Wow, Alice! You provided another tough blog act to follow. But I'll give it a whirl.
I mentioned in my comment that I recently discovered something about myself. I prefer to do fun, easy things that show immediate results. How can someone with that personality trait write a 300-or-so page book? Good question, and that may be why it's previously taken me a long time to produce a book.
So I've decided to come up with ways to make each part of the writing process fun and easy.
Being an office supply junkie, my first step in writing a book is to stop by an office supply store to buy an easel pad, several dozen packages of sticky notes in a variety of colors, highlighters -- in at least a dozen different colors, and clear pushpins (unless, of course, I can find pushpins in the same color as the sticky notes so they don't distract from the color scheme I will use for plotting).
On the way home, I stop by the mall to leave breath prints on the display cases at the candy store -- no drooling allowed and I can't actually purchase any chocolate because I gave up sugar years ago. However, I do encourage others to eat twice as much chocolate so my share doesn't go to waist -- I mean waste. As consolation for no chocolate, I stop by the book store before leaving the mall to buy an extra book (or two or half dozen) for "research."
Back in the car, I drive as close as possible to the nearest Starbucks to smell the coffee. I don't drink coffee, but love the smell! I also make a mental note to stop by the used book store in case they have some gotta-have-em research books in the $2 bin or in the freebie box out front.
Once at home, I greet and feed the herd of dogs. After eating, it's nap time or, for a nice change, a soak in a bubble bath. This is prime time for percolating ideas -- I am plotting a book, after all. If the grandkids have left soap crayons in bathroom, ideas can be written on the tile walls. Drawing lines on the grout between tiles counts as cleaning if I turn on the shower when I'm finished and rinse the tiles. Note to self: don't forget to copy ideas down on paper before rinsing the walls! By the time I am soaked to prune-wrinkled consistency, the major plot points should have bubbled into my mind and can be written down on the easel pages which now line the wall of my office.
Whew! I probably should celebrate all I've accomplished by calling a friend and going out to dinner. After all, I'll need to keep up my strength to start playing What-If with the sticky notes tomorrow.
The morning dawns bright and sunny. However, I remember that some authors dream fully realized plots, so I retrieve the blankets from the dogs who have stolen them in the night and go back to sleep. I wake up two hours later to the excited barking of my youngest dogs, who are chasing the squirrels from window to window around the house, but no memories of a dream.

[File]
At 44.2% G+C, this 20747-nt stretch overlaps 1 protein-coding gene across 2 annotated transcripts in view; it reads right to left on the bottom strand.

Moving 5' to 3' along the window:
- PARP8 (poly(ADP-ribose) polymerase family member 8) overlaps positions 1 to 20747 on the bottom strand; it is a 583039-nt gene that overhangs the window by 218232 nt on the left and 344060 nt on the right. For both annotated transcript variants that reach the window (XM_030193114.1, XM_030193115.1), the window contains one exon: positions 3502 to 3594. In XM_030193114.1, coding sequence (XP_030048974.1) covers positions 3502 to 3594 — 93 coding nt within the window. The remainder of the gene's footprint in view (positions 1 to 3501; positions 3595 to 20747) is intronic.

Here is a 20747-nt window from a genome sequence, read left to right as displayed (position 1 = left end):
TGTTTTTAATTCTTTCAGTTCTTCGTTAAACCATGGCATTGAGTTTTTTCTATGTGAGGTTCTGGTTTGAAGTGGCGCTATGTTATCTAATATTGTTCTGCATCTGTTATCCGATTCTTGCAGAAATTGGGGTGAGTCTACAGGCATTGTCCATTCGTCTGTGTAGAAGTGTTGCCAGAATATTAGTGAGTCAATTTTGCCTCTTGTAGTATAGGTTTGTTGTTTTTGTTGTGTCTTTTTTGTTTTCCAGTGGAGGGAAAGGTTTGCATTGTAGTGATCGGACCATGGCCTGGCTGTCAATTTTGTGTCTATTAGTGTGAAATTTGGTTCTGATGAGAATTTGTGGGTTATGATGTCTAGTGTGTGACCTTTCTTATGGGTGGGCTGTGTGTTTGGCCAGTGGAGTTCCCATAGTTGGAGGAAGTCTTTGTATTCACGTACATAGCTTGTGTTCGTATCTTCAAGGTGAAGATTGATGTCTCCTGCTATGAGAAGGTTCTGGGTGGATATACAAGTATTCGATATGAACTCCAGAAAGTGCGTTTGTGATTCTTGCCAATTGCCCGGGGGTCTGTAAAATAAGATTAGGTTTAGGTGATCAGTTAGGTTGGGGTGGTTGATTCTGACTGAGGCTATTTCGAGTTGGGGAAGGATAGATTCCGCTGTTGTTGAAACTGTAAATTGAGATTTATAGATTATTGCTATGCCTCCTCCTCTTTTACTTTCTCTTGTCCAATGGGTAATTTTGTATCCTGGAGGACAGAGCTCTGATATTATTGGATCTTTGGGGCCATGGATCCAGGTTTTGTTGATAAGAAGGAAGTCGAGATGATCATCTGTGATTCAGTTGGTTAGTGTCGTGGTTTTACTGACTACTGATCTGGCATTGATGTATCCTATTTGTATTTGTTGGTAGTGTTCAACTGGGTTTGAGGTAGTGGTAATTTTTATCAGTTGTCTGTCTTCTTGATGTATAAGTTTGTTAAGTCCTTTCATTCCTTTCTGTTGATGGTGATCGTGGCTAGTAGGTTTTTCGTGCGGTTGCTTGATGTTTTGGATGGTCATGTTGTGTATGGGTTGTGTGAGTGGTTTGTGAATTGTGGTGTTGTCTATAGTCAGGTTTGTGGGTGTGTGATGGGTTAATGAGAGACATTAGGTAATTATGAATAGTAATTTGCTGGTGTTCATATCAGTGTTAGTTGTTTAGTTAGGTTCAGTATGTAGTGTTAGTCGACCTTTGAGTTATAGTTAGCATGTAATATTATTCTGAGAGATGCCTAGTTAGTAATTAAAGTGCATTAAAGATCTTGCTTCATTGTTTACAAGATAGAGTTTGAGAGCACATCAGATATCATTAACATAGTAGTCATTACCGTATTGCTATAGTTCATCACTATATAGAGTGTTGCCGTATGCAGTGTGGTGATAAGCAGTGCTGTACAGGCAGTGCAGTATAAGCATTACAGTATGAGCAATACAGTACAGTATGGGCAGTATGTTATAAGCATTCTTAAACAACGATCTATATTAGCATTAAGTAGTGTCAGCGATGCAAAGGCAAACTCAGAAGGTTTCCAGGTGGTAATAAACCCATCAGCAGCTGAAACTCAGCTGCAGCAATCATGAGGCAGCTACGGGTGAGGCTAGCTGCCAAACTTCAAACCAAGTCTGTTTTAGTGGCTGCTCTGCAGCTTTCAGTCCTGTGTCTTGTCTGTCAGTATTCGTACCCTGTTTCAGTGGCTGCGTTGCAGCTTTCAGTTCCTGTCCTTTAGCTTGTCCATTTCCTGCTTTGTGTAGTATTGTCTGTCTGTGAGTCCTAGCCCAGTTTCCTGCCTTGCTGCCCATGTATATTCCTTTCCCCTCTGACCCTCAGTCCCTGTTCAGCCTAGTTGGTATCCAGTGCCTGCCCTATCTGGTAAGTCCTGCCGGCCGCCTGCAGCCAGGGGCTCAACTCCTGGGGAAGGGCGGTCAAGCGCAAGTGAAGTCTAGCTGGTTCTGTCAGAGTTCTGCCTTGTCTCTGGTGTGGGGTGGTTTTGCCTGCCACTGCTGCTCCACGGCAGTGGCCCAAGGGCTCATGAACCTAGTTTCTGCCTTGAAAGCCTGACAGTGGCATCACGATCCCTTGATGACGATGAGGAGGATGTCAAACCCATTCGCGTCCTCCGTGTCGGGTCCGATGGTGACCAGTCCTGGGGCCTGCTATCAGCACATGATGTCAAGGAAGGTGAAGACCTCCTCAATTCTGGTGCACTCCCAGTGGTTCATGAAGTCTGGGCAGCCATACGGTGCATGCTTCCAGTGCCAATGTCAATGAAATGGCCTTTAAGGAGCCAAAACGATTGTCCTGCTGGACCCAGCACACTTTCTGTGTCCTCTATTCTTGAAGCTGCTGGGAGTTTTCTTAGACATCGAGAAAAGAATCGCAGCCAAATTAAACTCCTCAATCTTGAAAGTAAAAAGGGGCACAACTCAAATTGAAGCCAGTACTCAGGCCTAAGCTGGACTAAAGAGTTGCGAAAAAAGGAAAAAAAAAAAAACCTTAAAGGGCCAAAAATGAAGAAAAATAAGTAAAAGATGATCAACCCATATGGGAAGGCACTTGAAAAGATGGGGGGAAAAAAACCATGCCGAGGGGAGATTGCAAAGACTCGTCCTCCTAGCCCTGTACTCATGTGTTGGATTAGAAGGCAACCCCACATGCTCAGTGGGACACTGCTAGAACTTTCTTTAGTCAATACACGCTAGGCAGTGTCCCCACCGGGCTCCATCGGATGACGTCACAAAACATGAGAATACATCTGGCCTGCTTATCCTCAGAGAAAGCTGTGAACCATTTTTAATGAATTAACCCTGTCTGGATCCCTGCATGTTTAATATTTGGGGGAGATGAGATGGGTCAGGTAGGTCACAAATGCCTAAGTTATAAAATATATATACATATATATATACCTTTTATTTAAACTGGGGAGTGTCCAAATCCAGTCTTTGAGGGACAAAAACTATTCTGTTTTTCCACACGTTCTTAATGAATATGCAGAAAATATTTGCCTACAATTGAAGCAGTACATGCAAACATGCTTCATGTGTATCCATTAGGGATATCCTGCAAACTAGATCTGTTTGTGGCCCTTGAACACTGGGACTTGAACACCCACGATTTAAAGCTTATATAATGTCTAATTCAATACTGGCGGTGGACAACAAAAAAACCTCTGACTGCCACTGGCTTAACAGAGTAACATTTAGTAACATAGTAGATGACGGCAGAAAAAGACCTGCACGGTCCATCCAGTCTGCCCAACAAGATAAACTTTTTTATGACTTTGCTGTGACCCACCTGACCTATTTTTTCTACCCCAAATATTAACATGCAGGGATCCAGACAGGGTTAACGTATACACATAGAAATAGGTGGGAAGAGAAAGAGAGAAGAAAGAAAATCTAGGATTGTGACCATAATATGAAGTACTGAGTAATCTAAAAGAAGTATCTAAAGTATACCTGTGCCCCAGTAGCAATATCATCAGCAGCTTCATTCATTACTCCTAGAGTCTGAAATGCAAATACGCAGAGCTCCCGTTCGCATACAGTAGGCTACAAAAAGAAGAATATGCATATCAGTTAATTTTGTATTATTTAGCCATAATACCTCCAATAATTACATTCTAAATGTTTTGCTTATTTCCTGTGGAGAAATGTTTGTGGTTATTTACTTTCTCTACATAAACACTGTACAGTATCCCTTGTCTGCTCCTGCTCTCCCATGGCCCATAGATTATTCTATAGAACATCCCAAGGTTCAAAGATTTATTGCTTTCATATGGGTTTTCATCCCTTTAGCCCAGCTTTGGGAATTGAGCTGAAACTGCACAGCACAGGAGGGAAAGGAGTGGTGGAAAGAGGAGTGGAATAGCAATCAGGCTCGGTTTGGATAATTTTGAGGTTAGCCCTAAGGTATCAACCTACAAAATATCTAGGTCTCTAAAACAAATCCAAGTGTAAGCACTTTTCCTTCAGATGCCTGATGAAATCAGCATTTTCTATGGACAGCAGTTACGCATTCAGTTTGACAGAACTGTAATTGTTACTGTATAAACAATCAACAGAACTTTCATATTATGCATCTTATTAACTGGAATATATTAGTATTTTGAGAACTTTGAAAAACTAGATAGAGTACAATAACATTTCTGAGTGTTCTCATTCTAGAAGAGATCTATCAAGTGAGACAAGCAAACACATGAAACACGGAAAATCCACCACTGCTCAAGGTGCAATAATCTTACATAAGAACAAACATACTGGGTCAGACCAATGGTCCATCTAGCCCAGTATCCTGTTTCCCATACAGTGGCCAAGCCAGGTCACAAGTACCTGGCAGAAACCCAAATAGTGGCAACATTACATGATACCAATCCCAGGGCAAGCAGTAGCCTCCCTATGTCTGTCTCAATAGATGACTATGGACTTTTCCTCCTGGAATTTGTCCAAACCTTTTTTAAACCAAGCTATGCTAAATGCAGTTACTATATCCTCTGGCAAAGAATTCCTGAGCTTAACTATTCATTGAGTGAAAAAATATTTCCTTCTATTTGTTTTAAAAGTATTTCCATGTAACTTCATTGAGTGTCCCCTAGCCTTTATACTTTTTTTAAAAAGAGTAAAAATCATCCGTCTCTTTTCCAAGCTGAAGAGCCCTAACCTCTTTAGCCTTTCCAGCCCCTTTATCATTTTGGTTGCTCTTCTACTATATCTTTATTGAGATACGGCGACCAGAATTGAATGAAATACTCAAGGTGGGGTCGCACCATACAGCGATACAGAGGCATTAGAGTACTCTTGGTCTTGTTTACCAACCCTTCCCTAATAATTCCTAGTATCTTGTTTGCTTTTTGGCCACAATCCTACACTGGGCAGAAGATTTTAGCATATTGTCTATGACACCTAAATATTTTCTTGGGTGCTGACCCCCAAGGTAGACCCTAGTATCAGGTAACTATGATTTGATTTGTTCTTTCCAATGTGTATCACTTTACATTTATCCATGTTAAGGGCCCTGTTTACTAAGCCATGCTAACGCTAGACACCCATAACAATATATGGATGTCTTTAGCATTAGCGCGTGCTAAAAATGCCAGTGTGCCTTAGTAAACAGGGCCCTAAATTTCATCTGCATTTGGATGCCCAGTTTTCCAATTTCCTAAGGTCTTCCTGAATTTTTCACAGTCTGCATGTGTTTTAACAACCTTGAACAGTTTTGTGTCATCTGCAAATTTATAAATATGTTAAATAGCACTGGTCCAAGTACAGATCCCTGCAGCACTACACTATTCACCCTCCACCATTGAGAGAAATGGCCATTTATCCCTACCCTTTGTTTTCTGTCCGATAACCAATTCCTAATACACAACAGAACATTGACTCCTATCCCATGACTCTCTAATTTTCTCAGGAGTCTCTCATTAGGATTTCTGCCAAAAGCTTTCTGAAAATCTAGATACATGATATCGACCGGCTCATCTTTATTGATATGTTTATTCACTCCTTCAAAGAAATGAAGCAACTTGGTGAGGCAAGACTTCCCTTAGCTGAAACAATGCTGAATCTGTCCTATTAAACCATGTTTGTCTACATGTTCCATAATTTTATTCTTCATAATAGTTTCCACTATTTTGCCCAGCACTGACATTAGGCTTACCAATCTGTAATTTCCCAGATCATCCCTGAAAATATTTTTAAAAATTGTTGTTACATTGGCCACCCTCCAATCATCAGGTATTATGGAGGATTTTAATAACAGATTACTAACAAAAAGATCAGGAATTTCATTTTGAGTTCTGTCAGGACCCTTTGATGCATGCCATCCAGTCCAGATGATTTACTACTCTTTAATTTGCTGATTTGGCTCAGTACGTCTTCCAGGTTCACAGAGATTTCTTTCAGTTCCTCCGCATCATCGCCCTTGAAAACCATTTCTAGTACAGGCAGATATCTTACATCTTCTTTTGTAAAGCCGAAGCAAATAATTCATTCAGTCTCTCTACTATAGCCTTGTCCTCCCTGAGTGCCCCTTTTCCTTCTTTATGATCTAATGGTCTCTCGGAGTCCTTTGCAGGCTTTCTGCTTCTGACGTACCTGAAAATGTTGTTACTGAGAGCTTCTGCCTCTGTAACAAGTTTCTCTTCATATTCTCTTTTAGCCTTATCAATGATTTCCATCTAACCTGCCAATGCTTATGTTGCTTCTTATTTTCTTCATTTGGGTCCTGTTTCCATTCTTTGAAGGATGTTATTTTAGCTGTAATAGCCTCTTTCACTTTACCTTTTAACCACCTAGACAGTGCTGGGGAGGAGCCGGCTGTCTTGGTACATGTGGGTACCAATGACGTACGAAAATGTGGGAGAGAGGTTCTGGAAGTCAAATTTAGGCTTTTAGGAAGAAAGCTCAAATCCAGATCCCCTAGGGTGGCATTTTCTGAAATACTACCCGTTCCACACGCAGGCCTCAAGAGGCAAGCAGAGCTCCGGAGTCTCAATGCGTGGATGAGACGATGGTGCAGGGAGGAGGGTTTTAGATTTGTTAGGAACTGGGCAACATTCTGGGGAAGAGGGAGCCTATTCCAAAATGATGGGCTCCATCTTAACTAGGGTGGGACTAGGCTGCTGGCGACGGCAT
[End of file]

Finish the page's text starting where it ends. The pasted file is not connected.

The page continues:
However, that's OK. I've decided to make a game of seeing how many pads of sticky notes I can fill with ideas in one day. A different color for each character and each plot point. Fun and easy, right?
Since my e-book publisher responds very quickly and wants to see a full manuscript with submissions, my plotting goes beyond the first three chapters and slides into the Three Weird Sisters (to borrow Alice's term for beginning, middle and end). To plot the entire book, forms are fun! So I print out forms onto which I can transfer all the ideas from my sticky notes. A form for each character, a form for each scene. Gosh, I may have to go back to the office supply store to buy colored paper to coordinate with the colors of my sticky notes. And maybe I should do storyboards for each major character and each setting in my story...
OK, much of the above was written in jest. However, I do have fun with plotting. Then at some point in all this fun, I realize I haven't actually written much of the story yet. So I "get serious" and sit down at the keyboard to write. But does switching to "serious" really help the writing go faster and smoother? Or does it just add tension to the shoulders?
What do you think? Have you ever written a book that you enjoyed ALL the way through? Do you celebrate smaller victories, such as writing 1000 words in a day? Is the challenge check-in a celebration for you? Do you treat yourself to something special when you reach the half-way point of the book or when you finish a scene that was particularly difficult? If you do something special, what is it? If you decided to celebrate smaller accomplishments before you actually write "the end," what would your reward be?